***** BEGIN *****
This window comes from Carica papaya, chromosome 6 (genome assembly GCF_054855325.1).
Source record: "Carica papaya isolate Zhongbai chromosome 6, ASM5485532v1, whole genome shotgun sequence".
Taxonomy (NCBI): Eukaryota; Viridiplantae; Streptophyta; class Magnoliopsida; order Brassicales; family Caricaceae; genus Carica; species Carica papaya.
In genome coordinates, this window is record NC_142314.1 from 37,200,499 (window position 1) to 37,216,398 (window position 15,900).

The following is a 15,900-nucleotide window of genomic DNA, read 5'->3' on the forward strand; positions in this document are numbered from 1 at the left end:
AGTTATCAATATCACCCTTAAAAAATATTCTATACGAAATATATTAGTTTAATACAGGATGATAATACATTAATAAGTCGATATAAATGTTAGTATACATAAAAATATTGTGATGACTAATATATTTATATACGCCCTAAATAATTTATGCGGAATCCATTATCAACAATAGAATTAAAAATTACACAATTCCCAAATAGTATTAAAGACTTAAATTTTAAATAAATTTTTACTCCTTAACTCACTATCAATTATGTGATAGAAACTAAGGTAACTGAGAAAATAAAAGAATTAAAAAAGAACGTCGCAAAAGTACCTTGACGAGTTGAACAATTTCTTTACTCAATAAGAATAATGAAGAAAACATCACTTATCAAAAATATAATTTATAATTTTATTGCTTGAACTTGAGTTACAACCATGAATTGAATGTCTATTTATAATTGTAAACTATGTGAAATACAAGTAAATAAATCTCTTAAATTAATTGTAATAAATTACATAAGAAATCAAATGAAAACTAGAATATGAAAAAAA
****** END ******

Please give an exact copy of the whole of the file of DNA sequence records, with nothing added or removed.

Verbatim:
This window comes from Carica papaya, chromosome 6 (genome assembly GCF_054855325.1).
Source record: "Carica papaya isolate Zhongbai chromosome 6, ASM5485532v1, whole genome shotgun sequence".
Taxonomy (NCBI): Eukaryota; Viridiplantae; Streptophyta; class Magnoliopsida; order Brassicales; family Caricaceae; genus Carica; species Carica papaya.
In genome coordinates, this window is record NC_142314.1 from 37,200,499 (window position 1) to 37,216,398 (window position 15,900).

The following is a 15,900-nucleotide window of genomic DNA, read 5'->3' on the forward strand; positions in this document are numbered from 1 at the left end:
AGTTATCAATATCACCCTTAAAAAATATTCTATACGAAATATATTAGTTTAATACAGGATGATAATACATTAATAAGTCGATATAAATGTTAGTATACATAAAAATATTGTGATGACTAATATATTTATATACGCCCTAAATAATTTATGCGGAATCCATTATCAACAATAGAATTAAAAATTACACAATTCCCAAATAGTATTAAAGACTTAAATTTTAAATAAATTTTTACTCCTTAACTCACTATCAATTATGTGATAGAAACTAAGGTAACTGAGAAAATAAAAGAATTAAAAAAGAACGTCGCAAAAGTACCTTGACGAGTTGAACAATTTCTTTACTCAATAAGAATAATGAAGAAAACATCACTTATCAAAAATATAATTTATAATTTTATTGCTTGAACTTGAGTTACAACCATGAATTGAATGTCTATTTATAATTGTAAACTATGTGAAATACAAGTAAATAAATCTCTTAAATTAATTGTAATAAATTACATAAGAAATCAAATGAAAACTAGAATATGAAAAAAA